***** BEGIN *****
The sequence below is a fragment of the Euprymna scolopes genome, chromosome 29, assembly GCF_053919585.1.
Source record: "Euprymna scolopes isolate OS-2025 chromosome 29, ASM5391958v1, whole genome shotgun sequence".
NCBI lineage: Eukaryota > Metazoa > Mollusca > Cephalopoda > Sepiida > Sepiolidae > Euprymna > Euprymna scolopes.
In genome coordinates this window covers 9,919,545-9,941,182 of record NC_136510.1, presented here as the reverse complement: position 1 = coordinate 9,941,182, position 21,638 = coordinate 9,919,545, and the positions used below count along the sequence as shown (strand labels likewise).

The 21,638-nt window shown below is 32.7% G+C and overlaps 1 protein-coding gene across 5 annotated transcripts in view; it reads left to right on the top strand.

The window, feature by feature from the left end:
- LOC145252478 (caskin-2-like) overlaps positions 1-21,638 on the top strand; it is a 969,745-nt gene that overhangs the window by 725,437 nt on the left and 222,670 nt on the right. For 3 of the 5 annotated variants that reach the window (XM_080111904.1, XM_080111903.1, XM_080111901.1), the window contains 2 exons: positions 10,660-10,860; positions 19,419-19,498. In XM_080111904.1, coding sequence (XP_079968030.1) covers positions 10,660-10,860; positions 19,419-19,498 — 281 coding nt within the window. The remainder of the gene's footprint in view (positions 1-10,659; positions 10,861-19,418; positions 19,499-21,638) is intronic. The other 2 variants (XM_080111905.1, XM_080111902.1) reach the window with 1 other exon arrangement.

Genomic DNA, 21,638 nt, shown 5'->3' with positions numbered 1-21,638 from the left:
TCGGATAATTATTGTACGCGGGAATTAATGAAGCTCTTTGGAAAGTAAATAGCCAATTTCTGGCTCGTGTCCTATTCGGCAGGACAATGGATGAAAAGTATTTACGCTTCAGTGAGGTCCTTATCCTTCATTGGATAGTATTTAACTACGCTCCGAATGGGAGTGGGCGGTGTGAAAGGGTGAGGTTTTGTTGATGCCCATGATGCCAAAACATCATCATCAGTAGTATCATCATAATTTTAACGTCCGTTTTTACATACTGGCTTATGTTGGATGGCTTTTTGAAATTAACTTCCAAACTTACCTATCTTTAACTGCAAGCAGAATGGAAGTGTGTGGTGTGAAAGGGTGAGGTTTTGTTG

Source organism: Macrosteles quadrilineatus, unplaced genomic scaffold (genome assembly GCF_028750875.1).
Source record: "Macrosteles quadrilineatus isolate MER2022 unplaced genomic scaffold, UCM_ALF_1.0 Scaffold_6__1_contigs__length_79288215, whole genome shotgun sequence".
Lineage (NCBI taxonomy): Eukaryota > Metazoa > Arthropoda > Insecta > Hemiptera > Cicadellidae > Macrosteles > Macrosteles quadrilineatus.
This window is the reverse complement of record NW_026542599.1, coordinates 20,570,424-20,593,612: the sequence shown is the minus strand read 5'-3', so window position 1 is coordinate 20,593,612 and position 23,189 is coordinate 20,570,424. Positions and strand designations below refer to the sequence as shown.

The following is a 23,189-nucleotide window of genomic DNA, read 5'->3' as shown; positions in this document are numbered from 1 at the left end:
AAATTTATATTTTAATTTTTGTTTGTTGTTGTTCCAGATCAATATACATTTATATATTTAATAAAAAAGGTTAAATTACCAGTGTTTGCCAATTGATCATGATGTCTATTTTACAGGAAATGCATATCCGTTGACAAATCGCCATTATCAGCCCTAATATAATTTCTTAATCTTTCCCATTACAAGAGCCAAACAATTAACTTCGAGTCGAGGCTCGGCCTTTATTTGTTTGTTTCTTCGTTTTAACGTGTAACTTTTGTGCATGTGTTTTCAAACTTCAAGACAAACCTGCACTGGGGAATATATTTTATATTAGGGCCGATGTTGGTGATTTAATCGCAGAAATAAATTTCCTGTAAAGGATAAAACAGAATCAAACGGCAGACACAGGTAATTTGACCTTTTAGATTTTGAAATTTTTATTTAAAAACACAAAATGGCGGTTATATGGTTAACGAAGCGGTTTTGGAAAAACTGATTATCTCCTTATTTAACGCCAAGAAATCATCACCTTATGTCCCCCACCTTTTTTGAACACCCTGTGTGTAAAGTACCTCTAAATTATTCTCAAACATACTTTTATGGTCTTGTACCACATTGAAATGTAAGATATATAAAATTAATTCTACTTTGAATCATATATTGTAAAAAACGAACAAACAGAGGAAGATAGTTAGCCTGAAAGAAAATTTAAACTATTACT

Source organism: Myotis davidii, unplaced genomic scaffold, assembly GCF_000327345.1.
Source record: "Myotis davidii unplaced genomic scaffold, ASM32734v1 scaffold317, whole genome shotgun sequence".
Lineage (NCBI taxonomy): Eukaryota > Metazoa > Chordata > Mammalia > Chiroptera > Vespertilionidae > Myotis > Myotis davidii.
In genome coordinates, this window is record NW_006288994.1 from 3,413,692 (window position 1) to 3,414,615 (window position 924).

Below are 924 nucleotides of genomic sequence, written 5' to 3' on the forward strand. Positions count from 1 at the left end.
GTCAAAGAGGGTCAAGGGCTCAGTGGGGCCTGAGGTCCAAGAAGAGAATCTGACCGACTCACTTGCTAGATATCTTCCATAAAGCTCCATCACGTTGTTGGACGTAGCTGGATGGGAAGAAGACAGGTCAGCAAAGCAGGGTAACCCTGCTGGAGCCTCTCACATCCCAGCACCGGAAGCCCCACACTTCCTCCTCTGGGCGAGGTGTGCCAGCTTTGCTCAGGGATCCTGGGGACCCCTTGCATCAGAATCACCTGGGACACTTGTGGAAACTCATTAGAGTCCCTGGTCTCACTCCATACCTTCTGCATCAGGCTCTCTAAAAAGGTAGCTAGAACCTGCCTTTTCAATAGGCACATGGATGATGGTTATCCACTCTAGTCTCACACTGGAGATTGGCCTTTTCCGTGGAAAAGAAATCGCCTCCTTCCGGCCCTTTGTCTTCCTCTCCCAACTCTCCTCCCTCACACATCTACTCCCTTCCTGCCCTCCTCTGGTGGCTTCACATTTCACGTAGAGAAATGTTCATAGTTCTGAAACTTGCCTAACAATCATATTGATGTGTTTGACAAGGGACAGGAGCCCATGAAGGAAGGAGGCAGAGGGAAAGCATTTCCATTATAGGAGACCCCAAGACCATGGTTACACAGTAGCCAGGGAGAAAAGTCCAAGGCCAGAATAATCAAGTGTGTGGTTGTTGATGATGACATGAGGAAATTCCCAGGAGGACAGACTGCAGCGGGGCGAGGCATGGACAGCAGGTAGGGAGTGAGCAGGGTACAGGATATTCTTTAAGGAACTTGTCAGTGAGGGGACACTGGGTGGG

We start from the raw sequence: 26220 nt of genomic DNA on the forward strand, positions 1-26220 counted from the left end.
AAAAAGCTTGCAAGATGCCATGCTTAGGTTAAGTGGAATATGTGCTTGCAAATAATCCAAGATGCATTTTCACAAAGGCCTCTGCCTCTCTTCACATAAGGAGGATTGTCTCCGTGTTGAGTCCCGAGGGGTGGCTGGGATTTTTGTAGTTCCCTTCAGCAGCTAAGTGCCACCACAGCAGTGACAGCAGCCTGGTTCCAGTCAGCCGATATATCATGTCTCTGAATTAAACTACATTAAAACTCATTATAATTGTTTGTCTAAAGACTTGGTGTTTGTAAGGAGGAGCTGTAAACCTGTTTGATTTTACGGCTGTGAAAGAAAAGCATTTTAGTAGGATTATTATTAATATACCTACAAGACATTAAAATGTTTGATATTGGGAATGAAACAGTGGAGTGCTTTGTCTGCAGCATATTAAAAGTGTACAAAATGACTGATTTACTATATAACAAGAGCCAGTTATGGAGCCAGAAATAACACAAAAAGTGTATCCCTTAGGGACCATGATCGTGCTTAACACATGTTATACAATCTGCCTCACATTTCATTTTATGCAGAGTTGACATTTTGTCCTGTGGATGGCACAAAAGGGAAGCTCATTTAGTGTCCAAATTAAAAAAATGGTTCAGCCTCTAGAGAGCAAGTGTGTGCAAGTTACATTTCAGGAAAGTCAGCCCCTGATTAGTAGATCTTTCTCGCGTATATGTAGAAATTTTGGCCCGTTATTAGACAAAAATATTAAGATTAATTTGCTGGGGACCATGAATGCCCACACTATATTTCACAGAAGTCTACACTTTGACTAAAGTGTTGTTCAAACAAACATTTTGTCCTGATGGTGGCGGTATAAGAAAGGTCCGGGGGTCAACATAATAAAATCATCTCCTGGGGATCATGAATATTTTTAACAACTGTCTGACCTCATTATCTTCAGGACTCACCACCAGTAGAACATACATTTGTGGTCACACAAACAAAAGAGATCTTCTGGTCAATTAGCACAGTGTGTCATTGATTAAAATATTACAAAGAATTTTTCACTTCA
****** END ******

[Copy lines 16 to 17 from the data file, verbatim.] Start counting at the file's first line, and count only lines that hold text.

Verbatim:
Source organism: Myotis davidii, unplaced genomic scaffold, assembly GCF_000327345.1.
Source record: "Myotis davidii unplaced genomic scaffold, ASM32734v1 scaffold317, whole genome shotgun sequence".